A bright light in a storm. Coast Guard crew offers relief from Florence with different kind of rescue
By CHRISTAL HAYES | USA Today | Published: September 19, 2018
COLUMBUS COUNTY, N.C. (Tribune News Service) — Chief Petty Officer Steve Kelly does the cabbage patch in the front seat of his lifted Ford pickup.
"Who let the dogs out?" he sings as he swings his arms in a circle. "Coast Guard, Coast Guard." The other members of his U.S. Coast Guard team from Kentucky laugh or roll their eyes in embarrassment.
Kelly had just finished leading shallow-boat rescues of a couple and more than a dozen dogs stuck in rising floodwaters due to Hurricane Florence. Josephine Horne and her husband, Jackie, were helped out of their flooding trailer into one of the boats. They stuffed what they could into large black trash bags and left the home they knew behind, not knowing what they'd return.
Concern filled their faces after they were rescued from the river that used to be their street. But a sense of relief took over after seeing Kelly's team unloading a boat filled with their white and brown beagles, which were also trapped in the rising waters.
"Thank God," Josephine Horne said, cupping her mouth and smiling. By the time family members came to pick up the couple, they were laughing with Coast Guard members.
It's hard to stay upset if one spends more than a few minutes with Kelly. His bright smile and continuous jokes are returned with either laughs or embarrassed looks from his crew.
The tight-knit group from Paducah are almost like a family and were called into North Carolina to help with Hurricane Florence. It's a familiar call. Like many in the U.S. Coast Guard, they helped with rescues during other hurricanes such as Matthew, Katrina and Irma. But what makes the group different is their relationship and how they treat those they rescue. They offer a different sense of relief to those in stressful situations.
"When we meet these people, it's usually one of the worst days of their life," Kelly said. "Even though it's a tough situation, we try to make things a little easier, even if it's just taking their mind off of what's happening for a minute or two by talking about anything but their situation."
Like other military leaders, Kelly takes charge. Driving down flooded roads with water up to the door of their truck, he balances a conference call with his Coast Guard bosses, sternly navigating to their next mission and tasking members of his crew with finding a place for them to sleep. But in between, he finds time to lighten the mood, at one point pushing his nose against a passenger window and making a funny face at one of his crewmen.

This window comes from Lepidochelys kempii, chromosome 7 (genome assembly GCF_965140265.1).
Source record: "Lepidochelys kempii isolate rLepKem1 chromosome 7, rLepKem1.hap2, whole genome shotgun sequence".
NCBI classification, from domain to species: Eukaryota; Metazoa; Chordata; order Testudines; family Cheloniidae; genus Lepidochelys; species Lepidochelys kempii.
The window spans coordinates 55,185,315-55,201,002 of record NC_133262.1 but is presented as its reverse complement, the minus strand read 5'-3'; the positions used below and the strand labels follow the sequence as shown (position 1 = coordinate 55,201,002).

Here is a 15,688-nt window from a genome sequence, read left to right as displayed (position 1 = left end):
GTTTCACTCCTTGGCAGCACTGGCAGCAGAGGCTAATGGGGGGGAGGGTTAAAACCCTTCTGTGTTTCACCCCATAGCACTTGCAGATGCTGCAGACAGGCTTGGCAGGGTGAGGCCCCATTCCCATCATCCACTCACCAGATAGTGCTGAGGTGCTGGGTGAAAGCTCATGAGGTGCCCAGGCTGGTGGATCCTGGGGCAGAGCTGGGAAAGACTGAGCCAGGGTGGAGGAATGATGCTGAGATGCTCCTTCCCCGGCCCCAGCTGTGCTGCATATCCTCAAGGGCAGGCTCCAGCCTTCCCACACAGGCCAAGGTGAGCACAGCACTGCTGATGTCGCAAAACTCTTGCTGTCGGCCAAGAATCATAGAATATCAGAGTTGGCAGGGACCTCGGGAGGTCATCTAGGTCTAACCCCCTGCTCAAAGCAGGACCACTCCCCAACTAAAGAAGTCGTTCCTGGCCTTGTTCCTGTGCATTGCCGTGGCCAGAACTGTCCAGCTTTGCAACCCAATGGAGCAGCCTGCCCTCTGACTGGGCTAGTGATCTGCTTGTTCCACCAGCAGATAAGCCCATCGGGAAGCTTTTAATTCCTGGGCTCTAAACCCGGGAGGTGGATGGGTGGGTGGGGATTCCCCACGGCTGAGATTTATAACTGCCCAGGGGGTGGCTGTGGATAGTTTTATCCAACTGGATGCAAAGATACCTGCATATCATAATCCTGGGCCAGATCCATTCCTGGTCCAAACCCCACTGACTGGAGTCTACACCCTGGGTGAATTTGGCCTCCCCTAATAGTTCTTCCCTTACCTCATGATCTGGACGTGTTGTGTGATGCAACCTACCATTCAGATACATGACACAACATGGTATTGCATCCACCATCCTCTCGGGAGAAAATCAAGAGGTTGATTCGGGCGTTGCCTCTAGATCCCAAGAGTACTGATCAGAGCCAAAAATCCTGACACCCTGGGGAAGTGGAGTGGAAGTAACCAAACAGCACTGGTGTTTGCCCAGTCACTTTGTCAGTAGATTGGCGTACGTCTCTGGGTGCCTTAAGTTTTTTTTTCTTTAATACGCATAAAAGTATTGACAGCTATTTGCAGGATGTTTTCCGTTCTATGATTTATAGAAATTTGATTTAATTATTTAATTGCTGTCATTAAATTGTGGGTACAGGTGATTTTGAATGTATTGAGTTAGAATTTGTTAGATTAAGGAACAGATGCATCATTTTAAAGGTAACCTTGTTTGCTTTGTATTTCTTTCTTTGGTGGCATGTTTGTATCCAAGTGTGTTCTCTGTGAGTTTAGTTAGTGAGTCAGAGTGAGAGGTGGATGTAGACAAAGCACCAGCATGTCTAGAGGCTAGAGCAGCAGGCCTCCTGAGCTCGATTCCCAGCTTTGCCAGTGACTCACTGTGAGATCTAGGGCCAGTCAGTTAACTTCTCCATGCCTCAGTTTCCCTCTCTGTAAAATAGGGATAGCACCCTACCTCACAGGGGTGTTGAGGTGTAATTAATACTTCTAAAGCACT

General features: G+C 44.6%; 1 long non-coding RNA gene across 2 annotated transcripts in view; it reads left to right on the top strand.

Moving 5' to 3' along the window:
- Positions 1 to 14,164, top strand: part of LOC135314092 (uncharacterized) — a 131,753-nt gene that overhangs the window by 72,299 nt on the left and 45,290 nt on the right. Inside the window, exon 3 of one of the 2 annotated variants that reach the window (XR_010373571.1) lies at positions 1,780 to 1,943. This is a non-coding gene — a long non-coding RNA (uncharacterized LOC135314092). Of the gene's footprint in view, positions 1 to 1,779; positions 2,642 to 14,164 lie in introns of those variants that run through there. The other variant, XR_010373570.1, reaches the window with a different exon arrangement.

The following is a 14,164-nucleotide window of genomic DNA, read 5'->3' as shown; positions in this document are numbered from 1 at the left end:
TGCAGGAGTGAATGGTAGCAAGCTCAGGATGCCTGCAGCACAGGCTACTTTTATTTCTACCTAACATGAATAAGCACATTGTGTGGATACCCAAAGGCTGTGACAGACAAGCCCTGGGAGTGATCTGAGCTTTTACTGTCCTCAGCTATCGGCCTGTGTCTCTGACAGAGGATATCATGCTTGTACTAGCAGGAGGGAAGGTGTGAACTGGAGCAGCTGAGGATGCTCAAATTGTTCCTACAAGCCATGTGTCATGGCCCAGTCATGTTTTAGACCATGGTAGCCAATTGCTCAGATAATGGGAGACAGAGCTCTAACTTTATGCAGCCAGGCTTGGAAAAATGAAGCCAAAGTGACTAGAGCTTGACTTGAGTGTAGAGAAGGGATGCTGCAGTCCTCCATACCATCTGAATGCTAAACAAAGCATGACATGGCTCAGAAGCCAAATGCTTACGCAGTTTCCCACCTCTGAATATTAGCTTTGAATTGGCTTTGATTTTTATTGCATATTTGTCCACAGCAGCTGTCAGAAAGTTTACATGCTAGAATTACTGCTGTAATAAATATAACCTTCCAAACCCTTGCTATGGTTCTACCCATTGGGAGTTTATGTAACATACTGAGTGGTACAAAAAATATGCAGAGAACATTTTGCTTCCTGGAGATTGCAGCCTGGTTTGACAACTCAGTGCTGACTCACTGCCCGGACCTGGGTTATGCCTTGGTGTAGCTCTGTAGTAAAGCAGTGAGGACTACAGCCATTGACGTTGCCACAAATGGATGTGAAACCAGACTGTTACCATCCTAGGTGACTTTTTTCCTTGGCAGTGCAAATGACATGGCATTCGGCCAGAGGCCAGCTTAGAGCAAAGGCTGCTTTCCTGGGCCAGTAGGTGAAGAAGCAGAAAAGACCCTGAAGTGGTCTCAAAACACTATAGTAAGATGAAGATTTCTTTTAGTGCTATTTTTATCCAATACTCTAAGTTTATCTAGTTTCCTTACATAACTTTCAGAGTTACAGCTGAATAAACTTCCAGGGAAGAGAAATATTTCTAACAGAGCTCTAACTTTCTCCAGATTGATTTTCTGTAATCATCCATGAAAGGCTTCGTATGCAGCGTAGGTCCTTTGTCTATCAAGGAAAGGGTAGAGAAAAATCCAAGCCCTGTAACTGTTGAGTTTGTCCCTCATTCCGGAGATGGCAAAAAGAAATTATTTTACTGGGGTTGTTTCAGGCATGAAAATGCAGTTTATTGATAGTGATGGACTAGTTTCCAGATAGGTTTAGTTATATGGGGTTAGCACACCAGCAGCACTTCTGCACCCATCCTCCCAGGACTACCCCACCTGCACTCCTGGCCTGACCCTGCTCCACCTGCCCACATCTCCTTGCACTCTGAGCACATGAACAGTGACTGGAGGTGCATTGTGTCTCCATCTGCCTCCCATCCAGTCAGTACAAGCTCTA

As they get a call about a motorist quickly sinking in floodwaters, the smiles vanish and things get serious. Kelly firmly directs his crew. They all scan for the vehicle. It's a hectic rush to save a life.
"Woo!" Kelly says while on the phone. "They're safe. Another agency down the road found them."
Kelly led boat rescues in Hurricane Harvey in Texas last year, helping hundreds of people to safety. Those rescued often are moved from traumatized to smiling. Sports and children or grandkids are usually favorite topics after making sure the person doesn't need medical attention. Kids are known as "little Coasties" when aboard their 16-foot red punt boats.
During Harvey, Kelly created bonds with those he helped. He still looks back on the photos and can remember small details and stories about his adventures with Houstonians. He even gave one Texas family his hotel room after their home was flooded and instead bunked with another Coast Guardsman.
The positivity is almost contagious and doesn't only infect those the group saves.
"He's crazy. He's like a damn energizer bunny," said Jason Murphy, a petty officer with Kelly's group. "But I'll tell you, it really does keep our spirits up. This job is tough and it can definitely get to you."
Each member of the group plays their part: Murphy says he's known as the serious one, the "grump." Gavin Kershaw is their driver and always calm – even in the craziest situations. Blake Gwinn, a maritime enforcement specialist, loves adrenaline and has no problem in the face of any risky situations. And Kelly is their chief, acting both as a serious commander and father of sorts.
The group starts their day shortly before 6 a.m. By 8 p.m. they were still trekking through flooded areas.
"The military is a serious place," Kelly says. "In times like this, where you're working really long days that can be extremely stressful, I think this is when you help the people around you feel a little less stressed.
"Plus," Kelly adds with a side smile, "I'm damn funny."
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